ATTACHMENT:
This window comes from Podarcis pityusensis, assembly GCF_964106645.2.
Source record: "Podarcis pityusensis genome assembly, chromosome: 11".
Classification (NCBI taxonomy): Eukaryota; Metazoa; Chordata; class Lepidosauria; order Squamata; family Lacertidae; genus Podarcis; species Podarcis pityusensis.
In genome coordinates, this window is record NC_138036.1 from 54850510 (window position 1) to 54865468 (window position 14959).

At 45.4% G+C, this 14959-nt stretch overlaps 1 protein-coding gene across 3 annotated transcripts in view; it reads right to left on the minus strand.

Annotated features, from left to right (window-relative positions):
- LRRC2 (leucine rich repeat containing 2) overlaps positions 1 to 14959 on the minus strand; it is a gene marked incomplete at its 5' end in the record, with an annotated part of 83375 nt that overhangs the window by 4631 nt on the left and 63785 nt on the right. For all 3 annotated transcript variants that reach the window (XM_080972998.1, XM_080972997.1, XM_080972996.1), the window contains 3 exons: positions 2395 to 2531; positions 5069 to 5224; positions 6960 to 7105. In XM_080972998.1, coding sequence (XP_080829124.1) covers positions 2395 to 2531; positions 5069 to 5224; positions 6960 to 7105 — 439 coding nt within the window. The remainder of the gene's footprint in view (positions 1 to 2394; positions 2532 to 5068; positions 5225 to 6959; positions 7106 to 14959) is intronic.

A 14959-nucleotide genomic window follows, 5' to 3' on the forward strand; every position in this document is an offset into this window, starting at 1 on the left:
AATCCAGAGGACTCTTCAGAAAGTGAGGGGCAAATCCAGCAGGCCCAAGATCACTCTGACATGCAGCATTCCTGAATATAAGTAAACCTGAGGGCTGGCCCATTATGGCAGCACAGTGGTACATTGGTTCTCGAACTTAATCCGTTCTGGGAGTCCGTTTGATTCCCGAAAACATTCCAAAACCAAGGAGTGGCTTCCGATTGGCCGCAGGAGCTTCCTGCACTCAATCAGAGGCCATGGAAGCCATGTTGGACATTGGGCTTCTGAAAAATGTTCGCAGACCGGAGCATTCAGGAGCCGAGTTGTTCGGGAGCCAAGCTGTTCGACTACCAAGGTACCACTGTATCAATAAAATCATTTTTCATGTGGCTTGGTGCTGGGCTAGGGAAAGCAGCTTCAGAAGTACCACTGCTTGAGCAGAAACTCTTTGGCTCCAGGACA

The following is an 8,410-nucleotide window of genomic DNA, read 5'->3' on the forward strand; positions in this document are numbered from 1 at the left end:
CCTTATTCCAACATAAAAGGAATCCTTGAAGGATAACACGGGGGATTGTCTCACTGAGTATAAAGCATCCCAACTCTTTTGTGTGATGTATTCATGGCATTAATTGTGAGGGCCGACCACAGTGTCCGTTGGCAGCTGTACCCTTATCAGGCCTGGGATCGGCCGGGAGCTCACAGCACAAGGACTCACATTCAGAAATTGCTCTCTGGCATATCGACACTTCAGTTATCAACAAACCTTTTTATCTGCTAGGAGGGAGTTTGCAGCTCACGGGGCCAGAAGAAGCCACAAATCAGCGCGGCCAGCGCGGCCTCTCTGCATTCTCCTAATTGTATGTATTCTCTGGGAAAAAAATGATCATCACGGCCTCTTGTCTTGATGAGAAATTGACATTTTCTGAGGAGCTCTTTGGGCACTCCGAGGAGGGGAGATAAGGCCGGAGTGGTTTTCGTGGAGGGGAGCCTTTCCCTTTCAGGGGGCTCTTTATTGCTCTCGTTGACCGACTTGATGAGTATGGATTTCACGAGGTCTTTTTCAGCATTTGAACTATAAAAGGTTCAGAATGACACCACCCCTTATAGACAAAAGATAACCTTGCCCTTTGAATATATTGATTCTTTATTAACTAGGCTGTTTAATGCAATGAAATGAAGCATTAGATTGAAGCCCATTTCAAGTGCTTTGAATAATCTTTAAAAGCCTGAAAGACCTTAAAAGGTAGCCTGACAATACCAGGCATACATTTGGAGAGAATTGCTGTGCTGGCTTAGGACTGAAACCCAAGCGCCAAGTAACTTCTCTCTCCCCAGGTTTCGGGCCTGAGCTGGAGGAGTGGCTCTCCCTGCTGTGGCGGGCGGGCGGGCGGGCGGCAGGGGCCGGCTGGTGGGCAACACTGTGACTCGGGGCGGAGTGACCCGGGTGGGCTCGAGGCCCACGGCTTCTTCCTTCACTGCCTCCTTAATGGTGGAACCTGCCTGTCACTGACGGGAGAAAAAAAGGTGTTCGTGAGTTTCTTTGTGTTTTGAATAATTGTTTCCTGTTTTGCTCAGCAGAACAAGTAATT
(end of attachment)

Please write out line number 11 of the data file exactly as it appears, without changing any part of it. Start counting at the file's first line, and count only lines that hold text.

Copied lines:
CCTTATTCCAACATAAAAGGAATCCTTGAAGGATAACACGGGGGATTGTCTCACTGAGTATAAAGCATCCCAACTCTTTTGTGTGATGTATTCATGGCATTAATTGTGAGGGCCGACCACAGTGTCCGTTGGCAGCTGTACCCTTATCAGGCCTGGGATCGGCCGGGAGCTCACAGCACAAGGACTCACATTCAGAAATTGCTCTCTGGCATATCGACACTTCAGTTATCAACAAACCTTTTTATCTGCTAGGAGGGAGTTTGCAGCTCACGGGGCCAGAAGAAGCCACAAATCAGCGCGGCCAGCGCGGCCTCTCTGCATTCTCCTAATTGTATGTATTCTCTGGGAAAAAAATGATCATCACGGCCTCTTGTCTTGATGAGAAATTGACATTTTCTGAGGAGCTCTTTGGGCACTCCGAGGAGGGGAGATAAGGCCGGAGTGGTTTTCGTGGAGGGGAGCCTTTCCCTTTCAGGGGGCTCTTTATTGCTCTCGTTGACCGACTTGATGAGTATGGATTTCACGAGGTCTTTTTCAGCATTTGAACTATAAAAGGTTCAGAATGACACCACCCCTTATAGACAAAAGATAACCTTGCCCTTTGAATATATTGATTCTTTATTAACTAGGCTGTTTAATGCAATGAAATGAAGCATTAGATTGAAGCCCATTTCAAGTGCTTTGAATAATCTTTAAAAGCCTGAAAGACCTTAAAAGGTAGCCTGACAATACCAGGCATACATTTGGAGAGAATTGCTGTGCTGGCTTAGGACTGAAACCCAAGCGCCAAGTAACTTCTCTCTCCCCAGGTTTCGGGCCTGAGCTGGAGGAGTGGCTCTCCCTGCTGTGGCGGGCGGGCGGGCGGGCGGCAGGGGCCGGCTGGTGGGCAACACTGTGACTCGGGGCGGAGTGACCCGGGTGGGCTCGAGGCCCACGGCTTCTTCCTTCACTGCCTCCTTAATGGTGGAACCTGCCTGTCACTGACGGGAGAAAAAAAGGTGTTCGTGAGTTTCTTTGTGTTTTGAATAATTGTTTCCTGTTTTGCTCAGCAGAACAAGTAATT